Venue finding – it isn’t just about how many can fit in the room….
The venue can have a huge impact on your event. Getting this wrong can be a costly mistake. You want your guests to have a pleasant experience that’s why it is important to get this right. There is nothing worse than miserable staff, unclean toilets, poor food service and tasteless coffee. Searching for venues, obtaining proposals, conducting site visits and negotiating contracts takes considerable time. Choosing a venue can depend on many factors such as the location, date, size and type of property. Consider the message the choice of venue gives not only about your event but your organisation too. A worldwide hotel brand 5* venue is quite different to a modern high tech university lecture theatre. Maybe a practical training room in a city centre is all you need. For larger events the flow of delegates and exhibition floor plan requires working with the venue team to plan and manage this successfully. Can your delegates find their way around the venue easily or is the layout confusing? Will you need extra signage or ushers to help delegates find their way to meeting rooms? Have you considered being a mystery visitor and testing out the check in procedure or the food in advance?

Registration – efficiency is the key

In today’s world of technology registering/booking your guests should be done online wherever possible. It is by far the most efficient way of handling guest registration. Several years ago we were sent delegate details by email and then transferred everything on to a database. We used mail merge for confirmation letters and invoices all then sent by post. Unsurprisingly many documents were lost in the post and the cost of postage for the large number of delegates was notable. When we were asked to organise the conference again the following year we took the registration one step further by connecting the registration on the website directly to a database. It meant delegates would receive automatic confirmation and we could create an invoice at the click of a button. On comparing the previous year it saved four days of admin time. Since then we have continued to develop our own in house Online Registration & Invoicing System which provides:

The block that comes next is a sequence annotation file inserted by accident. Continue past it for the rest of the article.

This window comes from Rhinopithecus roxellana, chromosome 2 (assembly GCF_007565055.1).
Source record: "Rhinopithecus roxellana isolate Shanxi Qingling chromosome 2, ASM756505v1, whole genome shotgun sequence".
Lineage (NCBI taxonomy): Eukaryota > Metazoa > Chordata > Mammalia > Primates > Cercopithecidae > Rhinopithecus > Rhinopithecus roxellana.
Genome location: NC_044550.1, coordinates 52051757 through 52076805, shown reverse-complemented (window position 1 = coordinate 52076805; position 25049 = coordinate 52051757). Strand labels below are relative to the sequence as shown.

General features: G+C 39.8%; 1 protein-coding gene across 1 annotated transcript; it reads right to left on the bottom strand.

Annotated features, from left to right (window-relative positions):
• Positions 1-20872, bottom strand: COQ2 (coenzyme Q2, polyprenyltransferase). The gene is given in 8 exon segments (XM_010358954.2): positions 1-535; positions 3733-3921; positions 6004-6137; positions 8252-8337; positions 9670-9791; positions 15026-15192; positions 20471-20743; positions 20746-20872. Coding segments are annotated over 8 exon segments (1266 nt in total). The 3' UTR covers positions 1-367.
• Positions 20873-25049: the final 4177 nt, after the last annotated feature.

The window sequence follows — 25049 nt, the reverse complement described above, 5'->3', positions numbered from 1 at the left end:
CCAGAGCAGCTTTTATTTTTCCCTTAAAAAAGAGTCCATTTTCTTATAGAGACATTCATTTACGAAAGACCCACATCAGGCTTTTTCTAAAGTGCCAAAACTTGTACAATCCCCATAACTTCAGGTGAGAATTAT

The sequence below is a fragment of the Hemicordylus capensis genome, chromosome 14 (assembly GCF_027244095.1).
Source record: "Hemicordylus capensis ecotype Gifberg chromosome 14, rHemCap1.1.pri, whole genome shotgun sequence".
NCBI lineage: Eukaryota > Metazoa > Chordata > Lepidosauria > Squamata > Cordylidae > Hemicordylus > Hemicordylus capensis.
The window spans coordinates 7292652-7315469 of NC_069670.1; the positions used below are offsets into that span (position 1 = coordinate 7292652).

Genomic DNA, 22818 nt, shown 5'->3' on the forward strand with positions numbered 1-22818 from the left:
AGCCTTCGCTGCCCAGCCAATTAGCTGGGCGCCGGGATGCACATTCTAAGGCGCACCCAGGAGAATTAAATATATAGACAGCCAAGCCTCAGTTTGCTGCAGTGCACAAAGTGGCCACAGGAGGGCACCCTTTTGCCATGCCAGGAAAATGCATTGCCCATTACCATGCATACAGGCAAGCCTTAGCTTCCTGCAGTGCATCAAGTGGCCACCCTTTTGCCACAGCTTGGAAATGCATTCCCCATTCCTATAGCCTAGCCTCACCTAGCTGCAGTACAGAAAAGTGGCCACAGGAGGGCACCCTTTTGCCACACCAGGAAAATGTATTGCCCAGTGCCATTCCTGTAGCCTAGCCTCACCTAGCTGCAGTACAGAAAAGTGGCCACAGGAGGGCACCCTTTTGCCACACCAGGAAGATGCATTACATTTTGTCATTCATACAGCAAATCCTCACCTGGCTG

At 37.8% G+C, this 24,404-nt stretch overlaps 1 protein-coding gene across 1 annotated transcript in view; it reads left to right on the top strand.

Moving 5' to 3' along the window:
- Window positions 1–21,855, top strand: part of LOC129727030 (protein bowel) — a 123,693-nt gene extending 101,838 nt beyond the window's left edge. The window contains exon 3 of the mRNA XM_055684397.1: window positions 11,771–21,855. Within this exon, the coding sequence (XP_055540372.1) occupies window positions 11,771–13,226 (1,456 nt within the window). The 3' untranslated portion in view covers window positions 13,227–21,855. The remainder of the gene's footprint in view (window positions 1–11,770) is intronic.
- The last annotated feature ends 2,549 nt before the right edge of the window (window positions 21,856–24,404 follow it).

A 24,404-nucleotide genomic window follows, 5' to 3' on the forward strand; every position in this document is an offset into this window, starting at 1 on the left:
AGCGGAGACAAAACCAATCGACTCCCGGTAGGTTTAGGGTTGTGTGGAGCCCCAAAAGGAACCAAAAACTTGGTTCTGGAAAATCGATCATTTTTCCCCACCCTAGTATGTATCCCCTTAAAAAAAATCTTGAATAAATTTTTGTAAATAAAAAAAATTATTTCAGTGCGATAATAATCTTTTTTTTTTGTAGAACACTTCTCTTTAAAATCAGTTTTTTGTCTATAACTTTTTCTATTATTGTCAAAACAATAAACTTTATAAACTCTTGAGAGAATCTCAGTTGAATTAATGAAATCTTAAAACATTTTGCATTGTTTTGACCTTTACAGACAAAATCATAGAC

• Simple registration 
  • Banquet tickets included 
  • Easy invoicing 
  • Dietary needs 
  • Hotel accommodation requirements 
  • Real-time data 
  • Break out session planning 

Team Work – together we can make a great event
A coordinator usually has many people to work with as part of the event team. Not only should they focus on their client needs, responding to guest enquiries promptly they also need to pay attention to the detail when it comes to finalising arrangements with the venue. This is crucial, and in my experience, good venue coordinators are becoming a rarity with high turnover in the hospitality industry. Get any changes or prices in writing and check the final running order carefully. Make sure you are completely satisfied before approval as this will be the basis for your bill.

Good suppliers are worth their weight in gold. Using ground crew at the airport for International meetings can take the stress away of the ‘meet and greet’ and local transportation to and from the airport to the venue. They can alert the team at the venue that the next large group are on their way so they can be ready to greet them with a smile.

During the event you will be assigned a venue contact for each day. They are sometimes called Guest Relations Manager, Duty Manager, Front of House etc. Make sure you know who they are, how to contact them when needed and first thing in the morning that you run through the timings for each day. They are your ‘right-hand man’ so to speak so if the coffee runs low or lunch break will be late they will liaise with catering staff to get it sorted quickly. They should never be far away when you need help.

Your staff should be briefed on the venue surroundings, guests with special needs, VIPs, timings for the programme and who to contact in case of difficulties. The staff on the day will represent your team and your organisation. Have a briefing session at the start of each day to run through roles and responsibilities so they know where they need to be and when.

And finally...
 don’t forget to say thank you, ask for feedback and wish your guests a safe journey home.

Angie Major has over fifteen years’ experience of organising events in the healthcare industry. Angie is Managing Director of Delegant Limited (


Originally published at The Journal of Clinical Research & GCP